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ABSTRACT: The US Food and Drug Administration (FDA) uses the Adverse Event Reporting System (FAERS) to support post-marketing safety surveillance programs. Currently, almost one million case reports are submitted to FAERS each year, making it a vast repository of drug safety information. Sometimes cited as a limitation of FAERS, however, is the assumption that "stimulated reporting" of adverse events (AEs) occurs in response to warnings, alerts, and label changes that are issued by the FDA. To determine the extent of "stimulated reporting" in the modern-day FAERS database. One hundred drugs approved by the FDA between 2001 and 2010 were included in this analysis. FDA alerts were obtained by a comprehensive search of the FDA's MedWatch and main websites. Publicly available FAERS data were used to assess the "primary suspect" AE reporting pattern for up to four quarters before, and after, the issuance of an FDA alert. A few drugs did demonstrate "stimulated reporting" trends. A majority of the drugs, however, showed little evidence for significant reporting changes associated with the issuance of alerts. When we compared the percentage changes in reporting after an FDA alert with those after a sham "control alert", the overall reporting trends appeared to be quite similar. Of 100 drugs analyzed for short-term reporting trends, 21 real alerts and 25 sham alerts demonstrated an increase (greater than or equal to 1 %) in reporting. The long-term analysis of 91 drugs showed that 24 real alerts and 28 sham alerts demonstrated a greater than or equal to 1 % increase. Our results suggest that most of modern day FAERS reporting is not significantly affected by the issuance of FDA alerts.Drug Safety 09/2014; 37(11). DOI:10.1007/s40264-014-0225-0 · 2.62 Impact Factor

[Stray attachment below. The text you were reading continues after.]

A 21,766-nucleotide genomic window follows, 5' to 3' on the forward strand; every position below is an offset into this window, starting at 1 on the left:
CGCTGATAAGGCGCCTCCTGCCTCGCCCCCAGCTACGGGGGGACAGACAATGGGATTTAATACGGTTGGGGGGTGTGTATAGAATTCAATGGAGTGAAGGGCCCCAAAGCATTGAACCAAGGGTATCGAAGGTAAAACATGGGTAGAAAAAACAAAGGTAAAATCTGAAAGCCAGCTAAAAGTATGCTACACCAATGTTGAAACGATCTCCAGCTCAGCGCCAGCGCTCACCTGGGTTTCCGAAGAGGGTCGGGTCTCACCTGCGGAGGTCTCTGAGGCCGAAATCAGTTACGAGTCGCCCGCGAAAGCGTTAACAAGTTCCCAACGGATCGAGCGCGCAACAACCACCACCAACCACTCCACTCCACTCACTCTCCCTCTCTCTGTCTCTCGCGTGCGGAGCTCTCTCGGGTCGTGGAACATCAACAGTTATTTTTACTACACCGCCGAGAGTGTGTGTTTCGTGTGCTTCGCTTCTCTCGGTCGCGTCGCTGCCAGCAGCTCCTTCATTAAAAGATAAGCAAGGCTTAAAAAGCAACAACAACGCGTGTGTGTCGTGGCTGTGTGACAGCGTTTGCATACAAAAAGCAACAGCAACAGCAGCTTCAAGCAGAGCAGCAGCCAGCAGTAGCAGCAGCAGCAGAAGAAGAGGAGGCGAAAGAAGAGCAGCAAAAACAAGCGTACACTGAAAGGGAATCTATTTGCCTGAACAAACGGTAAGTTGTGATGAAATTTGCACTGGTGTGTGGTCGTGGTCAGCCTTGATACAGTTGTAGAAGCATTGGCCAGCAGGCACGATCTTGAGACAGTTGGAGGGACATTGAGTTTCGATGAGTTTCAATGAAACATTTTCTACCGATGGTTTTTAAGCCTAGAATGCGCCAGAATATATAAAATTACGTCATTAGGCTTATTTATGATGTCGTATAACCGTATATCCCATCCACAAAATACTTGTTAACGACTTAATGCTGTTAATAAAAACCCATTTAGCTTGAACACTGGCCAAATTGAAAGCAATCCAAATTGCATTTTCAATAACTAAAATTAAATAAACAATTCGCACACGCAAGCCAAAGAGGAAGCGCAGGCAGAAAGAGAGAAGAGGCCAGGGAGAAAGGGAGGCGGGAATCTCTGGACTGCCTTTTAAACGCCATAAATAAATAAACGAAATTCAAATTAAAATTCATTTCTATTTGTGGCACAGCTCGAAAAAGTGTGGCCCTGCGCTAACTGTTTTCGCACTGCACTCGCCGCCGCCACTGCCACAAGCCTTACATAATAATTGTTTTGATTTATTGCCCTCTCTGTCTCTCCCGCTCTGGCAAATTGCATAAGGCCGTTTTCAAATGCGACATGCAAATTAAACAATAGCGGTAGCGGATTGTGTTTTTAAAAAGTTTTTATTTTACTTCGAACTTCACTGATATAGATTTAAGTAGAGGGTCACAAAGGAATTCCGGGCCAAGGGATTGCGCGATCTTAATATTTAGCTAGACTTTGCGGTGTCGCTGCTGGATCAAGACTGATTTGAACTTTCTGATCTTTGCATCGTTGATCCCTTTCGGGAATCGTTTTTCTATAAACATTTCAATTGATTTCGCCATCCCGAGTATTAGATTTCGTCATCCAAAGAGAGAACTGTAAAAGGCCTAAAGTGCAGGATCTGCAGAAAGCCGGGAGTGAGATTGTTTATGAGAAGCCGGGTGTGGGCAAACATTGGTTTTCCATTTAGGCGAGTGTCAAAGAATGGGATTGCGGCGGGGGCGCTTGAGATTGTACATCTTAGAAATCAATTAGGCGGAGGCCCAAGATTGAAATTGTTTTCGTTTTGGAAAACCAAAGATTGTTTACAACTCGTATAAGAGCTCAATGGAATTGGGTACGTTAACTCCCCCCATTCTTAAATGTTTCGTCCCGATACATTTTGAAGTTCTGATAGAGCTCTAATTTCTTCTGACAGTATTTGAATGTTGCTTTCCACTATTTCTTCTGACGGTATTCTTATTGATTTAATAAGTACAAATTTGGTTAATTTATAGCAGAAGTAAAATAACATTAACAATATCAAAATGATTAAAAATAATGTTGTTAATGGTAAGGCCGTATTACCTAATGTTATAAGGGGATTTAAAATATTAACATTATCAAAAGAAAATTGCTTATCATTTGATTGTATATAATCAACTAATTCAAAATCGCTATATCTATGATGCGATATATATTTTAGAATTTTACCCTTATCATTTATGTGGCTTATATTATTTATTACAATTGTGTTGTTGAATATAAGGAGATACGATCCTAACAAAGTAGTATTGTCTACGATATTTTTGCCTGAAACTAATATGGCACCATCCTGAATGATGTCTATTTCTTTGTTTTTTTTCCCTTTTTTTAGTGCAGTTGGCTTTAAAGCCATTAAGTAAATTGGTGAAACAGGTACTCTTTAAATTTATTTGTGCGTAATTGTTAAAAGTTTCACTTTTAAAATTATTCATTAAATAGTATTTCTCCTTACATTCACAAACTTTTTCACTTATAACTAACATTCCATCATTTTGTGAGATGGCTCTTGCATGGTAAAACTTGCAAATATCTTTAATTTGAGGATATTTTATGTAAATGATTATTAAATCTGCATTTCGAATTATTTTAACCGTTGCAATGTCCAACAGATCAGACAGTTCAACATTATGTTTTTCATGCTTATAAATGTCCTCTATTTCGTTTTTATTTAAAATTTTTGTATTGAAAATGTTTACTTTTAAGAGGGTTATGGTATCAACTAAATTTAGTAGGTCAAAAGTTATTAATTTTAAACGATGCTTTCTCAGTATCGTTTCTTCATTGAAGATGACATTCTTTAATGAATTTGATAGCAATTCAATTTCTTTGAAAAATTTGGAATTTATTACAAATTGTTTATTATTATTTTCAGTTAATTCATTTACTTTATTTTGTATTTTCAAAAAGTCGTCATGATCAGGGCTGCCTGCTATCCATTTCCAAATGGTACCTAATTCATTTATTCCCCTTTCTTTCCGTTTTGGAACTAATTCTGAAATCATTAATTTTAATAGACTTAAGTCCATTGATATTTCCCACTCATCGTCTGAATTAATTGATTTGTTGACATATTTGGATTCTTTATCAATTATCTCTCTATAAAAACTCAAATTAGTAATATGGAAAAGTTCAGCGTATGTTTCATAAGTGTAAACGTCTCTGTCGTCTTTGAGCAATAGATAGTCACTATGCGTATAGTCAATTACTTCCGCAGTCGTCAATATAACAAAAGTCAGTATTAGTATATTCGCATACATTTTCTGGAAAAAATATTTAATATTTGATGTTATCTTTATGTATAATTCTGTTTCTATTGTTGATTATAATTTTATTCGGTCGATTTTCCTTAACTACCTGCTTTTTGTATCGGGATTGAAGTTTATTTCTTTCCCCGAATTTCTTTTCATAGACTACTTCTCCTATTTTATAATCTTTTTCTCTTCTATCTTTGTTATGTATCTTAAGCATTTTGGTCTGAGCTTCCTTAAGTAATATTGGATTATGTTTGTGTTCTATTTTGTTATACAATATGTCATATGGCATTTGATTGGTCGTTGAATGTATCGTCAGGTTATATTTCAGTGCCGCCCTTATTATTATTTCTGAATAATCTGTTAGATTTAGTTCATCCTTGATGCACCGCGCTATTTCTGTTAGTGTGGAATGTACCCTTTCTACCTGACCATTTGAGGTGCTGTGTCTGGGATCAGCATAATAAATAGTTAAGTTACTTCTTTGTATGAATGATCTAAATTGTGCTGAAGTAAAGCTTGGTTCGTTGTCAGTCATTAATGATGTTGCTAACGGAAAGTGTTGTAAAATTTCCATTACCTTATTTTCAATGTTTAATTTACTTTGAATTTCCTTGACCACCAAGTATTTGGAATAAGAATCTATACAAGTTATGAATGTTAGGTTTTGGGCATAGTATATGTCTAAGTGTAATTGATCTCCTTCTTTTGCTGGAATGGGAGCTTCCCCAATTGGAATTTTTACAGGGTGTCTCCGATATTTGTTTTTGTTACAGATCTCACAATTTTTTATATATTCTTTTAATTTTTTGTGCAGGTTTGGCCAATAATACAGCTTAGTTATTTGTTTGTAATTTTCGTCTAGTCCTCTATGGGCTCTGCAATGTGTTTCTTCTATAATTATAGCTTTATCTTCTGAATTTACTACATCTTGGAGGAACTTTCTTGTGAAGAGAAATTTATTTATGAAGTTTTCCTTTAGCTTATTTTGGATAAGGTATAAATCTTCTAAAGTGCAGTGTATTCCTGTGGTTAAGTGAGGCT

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ABSTRACT: Nonsteroidal anti-inflammatory drugs (NSAIDs) are one of the most important classes of prescription drugs used by primary care physicians to manage pain. The NSAID class of products has a somewhat controversial history, around which a complex regulatory and informational environment has developed. This history includes a boxed warning mandated by the Food and Drug Administration (FDA) for all NSAIDs in 2005. We investigate the impact that various information shocks have had on the use of prescription medications for pain in primary care in the USA. We accomplish this by extracting data on nearly 600 000 patients from a unique nationwide electronic medical record database and estimate the probability of any active prescription for the four types of pain medications as a function of FDA actions, advertising, media coverage, and patient characteristics. We find that even after accounting for multiple sources of information, the FDA label changes and boxed warnings had a significant effect on pain medication prescribing. The boxed warning did not have the same impact on the use of all NSAID inhibitors. We find that the boxed warning reduced the use of NSAID COX-2 inhibitor use, which was the focus of much of the press attention. In contrast, however, the warning actually increased the use of non-COX-2 NSAID inhibitors. Thus, the efficacy of the FDA's black box warning is clearly mixed. Copyright © 2014 John Wiley & Sons, Ltd.Health Economics 07/2014; DOI:10.1002/hec.3067 · 2.14 Impact Factor
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ABSTRACT: Drug risk management has many tools for minimizing risk and black-boxed warnings (BBWs) are one of those tools. Some serious adverse drug reactions (ADRs) emerge only after a drug is marketed and used in a larger population. In Thailand, additional legal warnings after drug approval, in the form of black-boxed warnings, may be applied. Review of their characteristics can assist in the development of effective risk mitigation. This study was a cross sectional review of all legal warnings imposed in Thailand after drug approval (2003-2012). Any boxed warnings for biological products and revised warnings which were not related to safety were excluded. Nine legal warnings were evaluated. Seven related to drugs classes and two to individual drugs. The warnings involved four main types of predictable ADRs: drug-disease interactions, side effects, overdose and drug-drug interactions. The average time from first ADRs reported to legal warnings implementation was 12 years. The triggers were from both safety signals in Thailand and regulatory measures in other countries outside Thailand.Regulatory Toxicology and Pharmacology 10/2014; 71(1). DOI:10.1016/j.yrtph.2014.10.013 · 2.14 Impact Factor